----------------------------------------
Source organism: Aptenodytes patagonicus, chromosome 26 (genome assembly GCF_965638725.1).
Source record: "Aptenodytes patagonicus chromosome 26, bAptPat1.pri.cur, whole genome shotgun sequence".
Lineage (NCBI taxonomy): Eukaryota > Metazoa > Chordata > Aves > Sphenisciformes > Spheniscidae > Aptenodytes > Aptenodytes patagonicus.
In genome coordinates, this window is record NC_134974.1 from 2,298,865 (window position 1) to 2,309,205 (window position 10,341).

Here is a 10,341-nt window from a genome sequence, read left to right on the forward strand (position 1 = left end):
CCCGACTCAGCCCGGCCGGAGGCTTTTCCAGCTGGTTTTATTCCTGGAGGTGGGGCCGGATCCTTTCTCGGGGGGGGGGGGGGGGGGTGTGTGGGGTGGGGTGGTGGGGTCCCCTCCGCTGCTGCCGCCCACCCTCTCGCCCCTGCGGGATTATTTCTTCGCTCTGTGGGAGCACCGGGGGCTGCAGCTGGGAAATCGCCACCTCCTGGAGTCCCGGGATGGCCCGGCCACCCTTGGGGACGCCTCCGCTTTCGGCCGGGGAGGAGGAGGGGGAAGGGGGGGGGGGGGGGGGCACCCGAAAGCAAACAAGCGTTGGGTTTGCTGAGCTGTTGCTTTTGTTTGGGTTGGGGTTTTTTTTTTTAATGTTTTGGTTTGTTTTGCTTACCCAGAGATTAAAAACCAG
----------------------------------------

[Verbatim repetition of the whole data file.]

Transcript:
Source organism: Aptenodytes patagonicus, chromosome 26 (genome assembly GCF_965638725.1).
Source record: "Aptenodytes patagonicus chromosome 26, bAptPat1.pri.cur, whole genome shotgun sequence".
Lineage (NCBI taxonomy): Eukaryota > Metazoa > Chordata > Aves > Sphenisciformes > Spheniscidae > Aptenodytes > Aptenodytes patagonicus.
In genome coordinates, this window is record NC_134974.1 from 2,298,865 (window position 1) to 2,309,205 (window position 10,341).

Here is a 10,341-nt window from a genome sequence, read left to right on the forward strand (position 1 = left end):
CCCGACTCAGCCCGGCCGGAGGCTTTTCCAGCTGGTTTTATTCCTGGAGGTGGGGCCGGATCCTTTCTCGGGGGGGGGGGGGGGGGGTGTGTGGGGTGGGGTGGTGGGGTCCCCTCCGCTGCTGCCGCCCACCCTCTCGCCCCTGCGGGATTATTTCTTCGCTCTGTGGGAGCACCGGGGGCTGCAGCTGGGAAATCGCCACCTCCTGGAGTCCCGGGATGGCCCGGCCACCCTTGGGGACGCCTCCGCTTTCGGCCGGGGAGGAGGAGGGGGAAGGGGGGGGGGGGGGGGGCACCCGAAAGCAAACAAGCGTTGGGTTTGCTGAGCTGTTGCTTTTGTTTGGGTTGGGGTTTTTTTTTTTAATGTTTTGGTTTGTTTTGCTTACCCAGAGATTAAAAACCAG